I did read that undefeated.com article - actually meant to link that rather than the ESPN article twice.

I'm not quite getting the connection between compromise articles and the blood sport editorial (not really interested in the argument with NiV aspect because, IMO, his response was so off the wall I find it uninteresting) so maybe you could spell out how your linking the two?

February 4, 2018 | Unregistered CommenterJoshua

... and also how you're linking the two. Sheece.

February 4, 2018 | Unregistered CommenterJoshua

Jonthan -

Apropos...

https://youtu.be/fcziw7helVg

February 4, 2018 | Unregistered CommenterJoshua

link drop - climate change mitigation communication, for kids:
https://www.theverge.com/2018/2/4/16964414/climate-change-children-book-tantrum-that-saved-the-world-megan-herbert

Joshua,

I'm in particular referring to the who's fault is this lack of compromise part of the argument. While I imagine it would be very difficult to operationalize that directly, the links I posted show what may be a contributor to the lack of compromise - how polarization is happening, and in which directions. There's also this oft-reproduced classic that shows when the large movement started (about 1978):

https://www.brookings.edu/interactives/average-ideology-of-the-house-and-senate-1947-2014/

Combining these - the pubz reps are zooming rightward way more than their constituents, and the dems reps are slightly moving leftward (starting 1992 - 14 years later) while staying to the right of their constituents.

We don't see who's fault is the lack of compromise, but we do see who's fault is the increasing difficulty of compromise, based on ideological difference.

February 4, 2018 | Unregistered CommenterJonathan

Jonathan -

Thanks for the explanation.

Interesting. I definitely don't think that "fault" for antipathy and/or tribalism is disproportionately distributed across ideological divisions, but it's an interesting question as to whether there might be disproportionate contributions to a lack of compromise in a polarized context (not because of, IMO, but in association with ideological divisions. I'm reluctant to generalize, but it may not be a complete coincidence that a president who features an unwillingness to compromise as a selling point is pandering to the right wing. I mean yes, he was a Dem for a long time, but there may be a "deliberate" strategy to market and leverage his anti-compromise brand when he decided to put in a cloak of rightwing authoritarianism for the sake of political expediency)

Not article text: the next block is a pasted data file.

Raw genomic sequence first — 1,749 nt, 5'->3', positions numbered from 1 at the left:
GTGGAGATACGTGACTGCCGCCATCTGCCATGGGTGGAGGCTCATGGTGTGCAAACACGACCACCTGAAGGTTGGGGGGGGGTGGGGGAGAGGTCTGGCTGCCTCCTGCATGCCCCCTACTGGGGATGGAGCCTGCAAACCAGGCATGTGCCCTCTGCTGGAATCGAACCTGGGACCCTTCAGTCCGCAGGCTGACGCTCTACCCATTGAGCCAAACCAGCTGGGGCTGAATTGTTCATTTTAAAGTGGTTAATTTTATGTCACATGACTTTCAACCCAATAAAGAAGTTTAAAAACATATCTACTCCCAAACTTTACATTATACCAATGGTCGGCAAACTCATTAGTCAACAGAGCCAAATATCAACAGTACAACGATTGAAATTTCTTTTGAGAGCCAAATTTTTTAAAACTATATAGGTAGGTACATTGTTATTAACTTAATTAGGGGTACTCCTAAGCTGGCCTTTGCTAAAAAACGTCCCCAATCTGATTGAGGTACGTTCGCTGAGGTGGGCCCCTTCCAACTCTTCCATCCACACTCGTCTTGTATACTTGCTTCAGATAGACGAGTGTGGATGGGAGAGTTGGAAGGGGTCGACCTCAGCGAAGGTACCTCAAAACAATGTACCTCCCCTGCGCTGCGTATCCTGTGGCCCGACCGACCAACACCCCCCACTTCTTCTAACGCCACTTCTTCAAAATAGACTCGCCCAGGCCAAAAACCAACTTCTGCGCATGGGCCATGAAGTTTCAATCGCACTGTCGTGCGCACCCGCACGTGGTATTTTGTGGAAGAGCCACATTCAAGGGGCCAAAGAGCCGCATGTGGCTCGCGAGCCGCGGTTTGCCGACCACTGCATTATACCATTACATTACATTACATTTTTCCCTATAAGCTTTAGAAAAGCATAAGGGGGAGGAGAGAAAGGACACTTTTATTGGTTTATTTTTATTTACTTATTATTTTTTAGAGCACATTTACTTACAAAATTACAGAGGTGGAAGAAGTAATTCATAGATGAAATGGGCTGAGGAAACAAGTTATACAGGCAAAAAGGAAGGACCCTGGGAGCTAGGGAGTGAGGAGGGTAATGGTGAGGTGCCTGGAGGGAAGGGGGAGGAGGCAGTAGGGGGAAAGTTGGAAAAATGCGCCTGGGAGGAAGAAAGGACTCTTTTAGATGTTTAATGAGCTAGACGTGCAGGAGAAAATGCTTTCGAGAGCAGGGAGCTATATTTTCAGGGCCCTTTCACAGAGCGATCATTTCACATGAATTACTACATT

My first guess is that two phenomena are inextricable and proportionate to each other. But there's no particular reason that i can think that they should be. With a tendency towards motivated reasoning, I see hard-wired cognitive and psychological features of humans as primarily causal. With lack of willingness to compromise, I see more of a volitional or preferential influence. I have to think about that more.

Meanwhile, this is long, but if you take time to listen to all or part, I'd be curious to hear your take. I think you might find it interesting.

And there's an interesting crossover, as part of the discussion in the clip relates to an internal lefties debate about whether or not an uncompromising positioning is the way to go. Somehow, I don't think that righties would be as likely to have such a debate. Personally, I think that I think (enough hedging there?) that any approach that focuses on oppositional positioning rather than shared interests is doomed to failure. I imagine that Trump would get a good laugh out of someone promoting my approach.


https://soundcloud.com/user-434246752/ep20-david-roberts

I'm going to be chewing on it for a couple of days. It brings up a whole grabbag of mixed thoughts for me.

February 4, 2018 | Unregistered CommenterJoshua

Maybe it is all just a framing thing after all:

https://psmag.com/news/the-grand-old-party-longs-for-the-good-old-days

https://www.researchgate.net/publication/320426549

So, maybe we should just say "Remember the good old days when a 90% tax bracket kept the robber barons at bay (which was lowered to 70% by demz!), and pubz like Bob Dole and demz like Pat Moynihan used to meet in smokey DC back rooms over beers and compromise on all sorts of things like welfare and defense spending?".

February 4, 2018 | Unregistered CommenterJonathan

Joshua,

Congrats! Hope you survive the celebration.

February 4, 2018 | Unregistered CommenterJonathan

Thanks Jonathan. Not living in Philly anymore significantly increases my chances of surviving the celebration (now living in enemy territory of Hudson Valley in NY).

Great game. Hard to believe that Patriots didn't get that TD and two-point conversion to win in OT. Over 500 yds,. passing and loses? Only one consequential defensive play all game? Bizarre.

I heard on Philly sports talk radio this morning from a fan that "This victory is a miracle from God." That might be stretching it a bit, but I do feel good good the city. Would have been an absolute morgue had they lost.

February 5, 2018 | Unregistered CommenterJoshua